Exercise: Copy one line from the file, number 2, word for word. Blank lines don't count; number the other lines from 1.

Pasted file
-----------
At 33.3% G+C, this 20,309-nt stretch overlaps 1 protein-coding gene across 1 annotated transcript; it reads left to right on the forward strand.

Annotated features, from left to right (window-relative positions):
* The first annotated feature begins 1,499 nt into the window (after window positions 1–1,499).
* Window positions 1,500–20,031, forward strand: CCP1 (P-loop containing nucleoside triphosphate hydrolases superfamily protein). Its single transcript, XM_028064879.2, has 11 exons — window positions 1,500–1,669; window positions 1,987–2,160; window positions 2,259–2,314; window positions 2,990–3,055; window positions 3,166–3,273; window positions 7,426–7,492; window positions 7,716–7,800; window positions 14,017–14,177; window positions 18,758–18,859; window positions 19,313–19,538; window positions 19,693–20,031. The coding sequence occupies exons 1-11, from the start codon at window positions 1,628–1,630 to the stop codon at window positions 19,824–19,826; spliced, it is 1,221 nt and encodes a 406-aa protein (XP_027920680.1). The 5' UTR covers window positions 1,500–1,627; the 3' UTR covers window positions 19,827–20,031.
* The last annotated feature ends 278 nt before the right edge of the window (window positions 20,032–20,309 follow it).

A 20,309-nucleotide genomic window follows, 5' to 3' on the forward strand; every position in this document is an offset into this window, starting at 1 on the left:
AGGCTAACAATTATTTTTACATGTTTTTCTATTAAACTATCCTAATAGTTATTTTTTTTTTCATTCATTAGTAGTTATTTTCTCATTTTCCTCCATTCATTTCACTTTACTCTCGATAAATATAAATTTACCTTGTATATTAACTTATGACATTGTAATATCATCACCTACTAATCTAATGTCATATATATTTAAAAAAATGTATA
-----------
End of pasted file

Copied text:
Annotated features, from left to right (window-relative positions):